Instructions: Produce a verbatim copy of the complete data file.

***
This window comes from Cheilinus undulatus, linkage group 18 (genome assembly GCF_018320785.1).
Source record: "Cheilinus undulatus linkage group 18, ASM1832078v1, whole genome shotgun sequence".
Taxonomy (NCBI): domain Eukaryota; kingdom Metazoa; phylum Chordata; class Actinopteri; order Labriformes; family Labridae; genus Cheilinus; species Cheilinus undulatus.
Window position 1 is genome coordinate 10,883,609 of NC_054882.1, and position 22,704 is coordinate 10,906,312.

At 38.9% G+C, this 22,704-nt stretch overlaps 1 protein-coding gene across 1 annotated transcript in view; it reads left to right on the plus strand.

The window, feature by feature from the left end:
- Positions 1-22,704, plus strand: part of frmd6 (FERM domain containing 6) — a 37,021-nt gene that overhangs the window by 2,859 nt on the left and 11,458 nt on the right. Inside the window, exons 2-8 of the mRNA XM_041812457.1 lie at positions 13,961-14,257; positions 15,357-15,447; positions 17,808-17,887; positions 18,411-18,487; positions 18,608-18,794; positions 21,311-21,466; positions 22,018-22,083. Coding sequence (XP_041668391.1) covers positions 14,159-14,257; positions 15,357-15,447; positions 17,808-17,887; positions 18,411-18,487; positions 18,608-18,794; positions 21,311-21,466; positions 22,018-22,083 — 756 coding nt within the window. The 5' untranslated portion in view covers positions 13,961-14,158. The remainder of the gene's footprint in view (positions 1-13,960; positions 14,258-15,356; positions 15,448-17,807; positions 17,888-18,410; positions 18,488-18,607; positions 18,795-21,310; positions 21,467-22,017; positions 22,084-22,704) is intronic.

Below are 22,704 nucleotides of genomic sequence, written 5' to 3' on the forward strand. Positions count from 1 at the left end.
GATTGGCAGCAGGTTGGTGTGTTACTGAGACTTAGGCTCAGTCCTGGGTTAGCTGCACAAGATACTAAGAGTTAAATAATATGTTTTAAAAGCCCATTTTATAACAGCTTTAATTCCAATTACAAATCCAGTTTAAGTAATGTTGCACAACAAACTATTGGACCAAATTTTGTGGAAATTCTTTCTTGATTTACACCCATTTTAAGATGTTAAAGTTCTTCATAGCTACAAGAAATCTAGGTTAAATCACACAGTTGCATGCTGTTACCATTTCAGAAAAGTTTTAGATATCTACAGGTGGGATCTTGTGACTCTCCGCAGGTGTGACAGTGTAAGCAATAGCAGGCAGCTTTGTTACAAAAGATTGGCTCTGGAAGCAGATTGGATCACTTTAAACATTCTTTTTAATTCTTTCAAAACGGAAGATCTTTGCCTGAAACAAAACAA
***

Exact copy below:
This window comes from Cheilinus undulatus, linkage group 18 (genome assembly GCF_018320785.1).
Source record: "Cheilinus undulatus linkage group 18, ASM1832078v1, whole genome shotgun sequence".
Taxonomy (NCBI): domain Eukaryota; kingdom Metazoa; phylum Chordata; class Actinopteri; order Labriformes; family Labridae; genus Cheilinus; species Cheilinus undulatus.
Window position 1 is genome coordinate 10,883,609 of NC_054882.1, and position 22,704 is coordinate 10,906,312.

At 38.9% G+C, this 22,704-nt stretch overlaps 1 protein-coding gene across 1 annotated transcript in view; it reads left to right on the plus strand.

The window, feature by feature from the left end:
- Positions 1-22,704, plus strand: part of frmd6 (FERM domain containing 6) — a 37,021-nt gene that overhangs the window by 2,859 nt on the left and 11,458 nt on the right. Inside the window, exons 2-8 of the mRNA XM_041812457.1 lie at positions 13,961-14,257; positions 15,357-15,447; positions 17,808-17,887; positions 18,411-18,487; positions 18,608-18,794; positions 21,311-21,466; positions 22,018-22,083. Coding sequence (XP_041668391.1) covers positions 14,159-14,257; positions 15,357-15,447; positions 17,808-17,887; positions 18,411-18,487; positions 18,608-18,794; positions 21,311-21,466; positions 22,018-22,083 — 756 coding nt within the window. The 5' untranslated portion in view covers positions 13,961-14,158. The remainder of the gene's footprint in view (positions 1-13,960; positions 14,258-15,356; positions 15,448-17,807; positions 17,888-18,410; positions 18,488-18,607; positions 18,795-21,310; positions 21,467-22,017; positions 22,084-22,704) is intronic.

Below are 22,704 nucleotides of genomic sequence, written 5' to 3' on the forward strand. Positions count from 1 at the left end.
GATTGGCAGCAGGTTGGTGTGTTACTGAGACTTAGGCTCAGTCCTGGGTTAGCTGCACAAGATACTAAGAGTTAAATAATATGTTTTAAAAGCCCATTTTATAACAGCTTTAATTCCAATTACAAATCCAGTTTAAGTAATGTTGCACAACAAACTATTGGACCAAATTTTGTGGAAATTCTTTCTTGATTTACACCCATTTTAAGATGTTAAAGTTCTTCATAGCTACAAGAAATCTAGGTTAAATCACACAGTTGCATGCTGTTACCATTTCAGAAAAGTTTTAGATATCTACAGGTGGGATCTTGTGACTCTCCGCAGGTGTGACAGTGTAAGCAATAGCAGGCAGCTTTGTTACAAAAGATTGGCTCTGGAAGCAGATTGGATCACTTTAAACATTCTTTTTAATTCTTTCAAAACGGAAGATCTTTGCCTGAAACAAAACAA